Unless waived by the accused, every felony case must be indicted by a grand
jury. A prosecutor presents the evidence in the cases. If the grand jury
finds probable cause, an indictment is returned. If probable cause is
found lacking, the case is no-billed and dismissed.
Historically, the grand jury’s role was to be a buffer between the
accused and improper criminal prosecutions. It was envisioned that a grand
jury would consist of ordinary citizens who would make an independent
analysis of the evidence. Sadly, this has turned out to rarely be the case.
A grand jury’s decision is limited to the information that is provided
by the presenter, in this case the prosecutor. If the prosecutor believes
the case should be indicted he can certainly present the case in a way
which is likely to get that result. Further, each empaneled grand jury
hears hundreds of cases during their term and time does not permit thorough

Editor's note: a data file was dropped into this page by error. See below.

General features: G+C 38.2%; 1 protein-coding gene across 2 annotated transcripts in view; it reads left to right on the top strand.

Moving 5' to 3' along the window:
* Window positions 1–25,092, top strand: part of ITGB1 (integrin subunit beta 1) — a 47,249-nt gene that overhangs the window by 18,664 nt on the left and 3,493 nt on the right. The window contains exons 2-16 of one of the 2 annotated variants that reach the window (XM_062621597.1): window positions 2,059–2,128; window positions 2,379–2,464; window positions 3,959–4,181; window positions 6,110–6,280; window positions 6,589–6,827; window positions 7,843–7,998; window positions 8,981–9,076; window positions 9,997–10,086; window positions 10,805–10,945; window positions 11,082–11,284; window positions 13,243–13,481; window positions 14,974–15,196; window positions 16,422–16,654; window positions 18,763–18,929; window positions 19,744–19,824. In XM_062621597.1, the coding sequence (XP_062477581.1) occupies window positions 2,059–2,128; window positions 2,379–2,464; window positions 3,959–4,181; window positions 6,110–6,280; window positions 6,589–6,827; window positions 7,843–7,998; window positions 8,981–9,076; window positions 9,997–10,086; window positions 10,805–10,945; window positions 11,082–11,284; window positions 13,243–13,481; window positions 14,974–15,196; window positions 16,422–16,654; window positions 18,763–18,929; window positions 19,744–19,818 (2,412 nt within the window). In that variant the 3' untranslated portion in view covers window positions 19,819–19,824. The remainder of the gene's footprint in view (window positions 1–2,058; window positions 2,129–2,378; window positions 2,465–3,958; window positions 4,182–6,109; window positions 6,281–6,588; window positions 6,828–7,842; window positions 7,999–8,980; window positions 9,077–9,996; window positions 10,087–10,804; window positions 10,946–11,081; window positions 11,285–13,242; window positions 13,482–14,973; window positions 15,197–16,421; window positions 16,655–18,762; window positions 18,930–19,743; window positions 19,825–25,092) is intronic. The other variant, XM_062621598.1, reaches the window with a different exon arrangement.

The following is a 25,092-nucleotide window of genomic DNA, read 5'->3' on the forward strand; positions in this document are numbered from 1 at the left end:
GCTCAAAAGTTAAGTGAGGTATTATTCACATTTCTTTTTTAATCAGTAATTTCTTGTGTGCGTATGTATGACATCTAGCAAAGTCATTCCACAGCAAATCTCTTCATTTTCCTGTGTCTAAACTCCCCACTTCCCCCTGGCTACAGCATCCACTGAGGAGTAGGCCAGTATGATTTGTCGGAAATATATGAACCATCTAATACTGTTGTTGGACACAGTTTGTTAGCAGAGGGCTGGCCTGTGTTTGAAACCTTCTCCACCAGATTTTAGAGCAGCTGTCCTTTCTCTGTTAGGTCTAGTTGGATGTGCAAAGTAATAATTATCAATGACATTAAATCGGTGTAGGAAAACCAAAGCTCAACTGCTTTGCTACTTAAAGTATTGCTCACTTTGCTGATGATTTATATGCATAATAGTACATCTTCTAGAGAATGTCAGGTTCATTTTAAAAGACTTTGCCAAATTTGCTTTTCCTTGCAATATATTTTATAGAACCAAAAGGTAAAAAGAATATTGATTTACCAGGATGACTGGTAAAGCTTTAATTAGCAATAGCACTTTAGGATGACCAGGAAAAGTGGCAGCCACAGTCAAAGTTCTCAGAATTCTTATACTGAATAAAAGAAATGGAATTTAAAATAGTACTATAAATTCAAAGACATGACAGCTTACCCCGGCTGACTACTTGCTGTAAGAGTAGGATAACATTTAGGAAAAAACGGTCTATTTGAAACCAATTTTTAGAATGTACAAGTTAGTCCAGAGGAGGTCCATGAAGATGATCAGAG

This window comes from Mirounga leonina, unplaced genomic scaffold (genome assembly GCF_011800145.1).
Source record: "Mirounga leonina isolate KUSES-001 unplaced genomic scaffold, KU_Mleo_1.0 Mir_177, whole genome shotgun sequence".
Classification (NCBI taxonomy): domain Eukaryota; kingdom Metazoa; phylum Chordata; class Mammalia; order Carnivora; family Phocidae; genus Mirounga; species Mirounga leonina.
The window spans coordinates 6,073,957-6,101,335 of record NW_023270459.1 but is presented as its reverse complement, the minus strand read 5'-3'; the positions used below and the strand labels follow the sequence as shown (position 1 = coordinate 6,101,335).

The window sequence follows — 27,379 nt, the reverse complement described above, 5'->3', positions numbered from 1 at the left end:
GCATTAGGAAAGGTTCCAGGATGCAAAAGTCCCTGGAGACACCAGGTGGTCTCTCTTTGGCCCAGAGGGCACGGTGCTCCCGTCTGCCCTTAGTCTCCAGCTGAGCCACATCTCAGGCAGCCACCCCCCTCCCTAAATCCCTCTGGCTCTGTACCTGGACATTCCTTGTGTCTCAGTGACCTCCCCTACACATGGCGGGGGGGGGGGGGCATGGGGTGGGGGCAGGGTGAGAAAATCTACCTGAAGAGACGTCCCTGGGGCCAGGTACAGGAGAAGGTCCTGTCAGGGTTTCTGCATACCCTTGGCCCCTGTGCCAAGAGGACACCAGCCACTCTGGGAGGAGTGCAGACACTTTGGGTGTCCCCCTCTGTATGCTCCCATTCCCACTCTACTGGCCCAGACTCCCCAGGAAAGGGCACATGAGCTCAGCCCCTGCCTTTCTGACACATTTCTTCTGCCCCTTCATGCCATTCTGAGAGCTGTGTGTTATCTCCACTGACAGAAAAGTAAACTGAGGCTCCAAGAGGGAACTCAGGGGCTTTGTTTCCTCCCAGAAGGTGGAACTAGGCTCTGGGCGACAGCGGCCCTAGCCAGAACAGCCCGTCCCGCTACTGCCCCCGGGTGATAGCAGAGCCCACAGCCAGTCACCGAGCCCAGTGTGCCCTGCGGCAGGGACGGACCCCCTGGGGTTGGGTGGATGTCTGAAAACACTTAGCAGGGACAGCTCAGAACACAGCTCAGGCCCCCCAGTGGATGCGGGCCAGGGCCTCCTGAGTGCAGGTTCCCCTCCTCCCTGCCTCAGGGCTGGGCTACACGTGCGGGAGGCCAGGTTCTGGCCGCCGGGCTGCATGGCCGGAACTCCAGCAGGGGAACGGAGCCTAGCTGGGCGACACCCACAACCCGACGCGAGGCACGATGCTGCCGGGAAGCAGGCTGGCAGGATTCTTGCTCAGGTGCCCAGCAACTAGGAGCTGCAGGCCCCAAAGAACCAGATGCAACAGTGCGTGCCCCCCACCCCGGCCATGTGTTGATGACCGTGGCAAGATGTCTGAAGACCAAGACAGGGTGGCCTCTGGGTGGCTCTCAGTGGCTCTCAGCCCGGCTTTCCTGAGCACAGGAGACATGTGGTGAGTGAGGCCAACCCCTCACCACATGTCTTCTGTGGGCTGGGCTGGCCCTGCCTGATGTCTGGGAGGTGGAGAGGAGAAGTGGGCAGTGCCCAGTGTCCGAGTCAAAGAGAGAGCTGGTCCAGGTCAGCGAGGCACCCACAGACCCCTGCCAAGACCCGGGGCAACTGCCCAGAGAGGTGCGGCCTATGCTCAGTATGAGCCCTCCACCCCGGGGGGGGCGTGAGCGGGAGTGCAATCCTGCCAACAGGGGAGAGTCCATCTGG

investigation and analysis.
The accused does not have a right to testify before the grand jury, but
many prosecutors welcome the testimony. There is no right to counsel in
the grand jury room. The accused must be placed under oath and the prosecutor
can examine him about any topic he deems relevant. You can see why we
at the firm are loath to allow such an examination. Our clients hire us
for protection and there is very little we can do to protect them in the
grand jury room.
There are rare instances where the prosecution agrees that a particular
case requires more that the usual grand jury attention. Often that is
because of a sense by the prosecutor that the case is not a strong one,
and continued prosecution is not in the best interest of justice. In such
a case, we may consider allowing our client to testify. We might even
provide the prosecutor information from our file. But let us reiterate
that this is rare. Grand jury proceedings have become a rubber stamp procedure
as of late and we don't see a change in policy coming in the near future.
Contact a Denton County Criminal Defense Attorney from our firm as soon as possible if you have been arrested or are under investigation